Sunday, June 4, 2017

Frank Deford Didn't Respect Soccer

Acclaimed sports writer and sports documentarian, Frank Deford, died last week at the age of 78. Interestingly, he was exquisite in his writing on sports stories and sports idols, but he wasn't delicate in stating his opinions on the sport of soccer.

In his last commentary for NPR (National Public Radio), shortly before his death, he said, "Someone had to stand up to the yakety-yak soccer cult." His opposition to soccer was crystal clear. Basically, he didn't see soccer as a sport that could stack up with the 'Big 3' (football, baseball and basketball).

His seminal writing for why soccer can't be successful in the U.S. was written for Sports Illustrated in 2001, titled, "Not Our Cup of Tea." In the book review opinion piece, Deford counters arguments made by the authors of Offside: Soccer and American Exceptionalism. His does not hold back any punches. His basic premise is that soccer will never thrive in the U.S. because it's simply un-American.

Deford wrote, "We prefer offense in the United States. Soccer is defensive. Football added the forward pass. Basketball introduced a shot clock. We expect satisfaction in the United States. Soccer
celebrates frustration. Soccer developed outside the U.S., and unlike most everything else in the world, it lacks our influence."

He saw fundamental flaws in the game of soccer, while seeing momentum and strategy in the others. He wrote, "It is not only that soccer lacks scoring, either. It also has no small victories, no cumulative successes. Baseball teams build rallies. Football teams drive down the field, even if they have to settle for a field goal. Soccer is the coitus interruptus of sport."

Wow, if that is not the lowest blow a person can deliver on the performance of soccer as a sport, what is? Basically, he called soccer a spoiler of sports, and an unfulfilling encounter.

He makes more of his case by citing the many instances and investments made into the game, including Pelé. Surely, he would have mentioned Beckham, if the timing had warranted. He wrote, "Huge sums have been invested in a succession of professional leagues that have received inordinate amounts of Pollyanna publicity. Pelé was brought here to troop the futbol colors...If soccer had never had an opportunity here, one could argue that its time must surely come. But soccer has been jammed down our throats--and found wanting."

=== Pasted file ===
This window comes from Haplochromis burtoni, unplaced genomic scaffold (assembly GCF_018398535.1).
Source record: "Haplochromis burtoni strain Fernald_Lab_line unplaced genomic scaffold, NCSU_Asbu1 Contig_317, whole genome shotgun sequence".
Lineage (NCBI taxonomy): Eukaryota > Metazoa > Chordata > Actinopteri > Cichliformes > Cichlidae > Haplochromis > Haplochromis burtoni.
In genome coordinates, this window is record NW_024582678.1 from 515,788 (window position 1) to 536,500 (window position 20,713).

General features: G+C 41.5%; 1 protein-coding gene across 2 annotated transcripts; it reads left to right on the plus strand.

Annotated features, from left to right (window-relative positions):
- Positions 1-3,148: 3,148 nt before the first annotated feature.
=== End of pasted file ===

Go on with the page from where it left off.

Deford uses, arguably, the most influential women's soccer game in history, the 1999 World Cup final, to make a point for how few highlights soccer offers. The game was decided by penalty kicks (PK) after 120 minutes of play, and drawing 0-0. The U.S. beat China on PKs in historic fashion. But, history had no relevance that day for Deford. "The 90,000 attendance is stressed. What is not dealt with is the score, of which there was none--excuse me: nil--till we got to the pinball finale. Why do you think the only image we have of that game is of Brandi Chastain ripping off her shirt? Because there was nothing in the game to remember."

He goes further on to write, "So soccer has been around these colonial precincts for something like 125 years. It has had its game of the century. It has borrowed the player of the century. It has been spoon-fed the globe's biggest tournament. It has had league after league, outdoor and in, bankrolled by well-heeled angels. It is blessed with legions of ready-made fans who immigrate here and millions of suburban children who are indoctrinated from kindergarten on. Still, it never catches on."

With his rich ability for detail and story telling, it is reasonable to conclude that Deford is a quintessential American sports writer and one of the greatest U.S. sports writers of all-time. How should his views on soccer be evaluated, then?

I believe his views for soccer are equal to how a good percentage of U.S. sports fans feel about the game. What is that percentage exactly, is hard to say. But, I believe it's enough of a number to keep soccer and MLS from being mainstream along with the 'Big 3.' What is clear from what Deford was saying, is that soccer needs an Americanizing touch.

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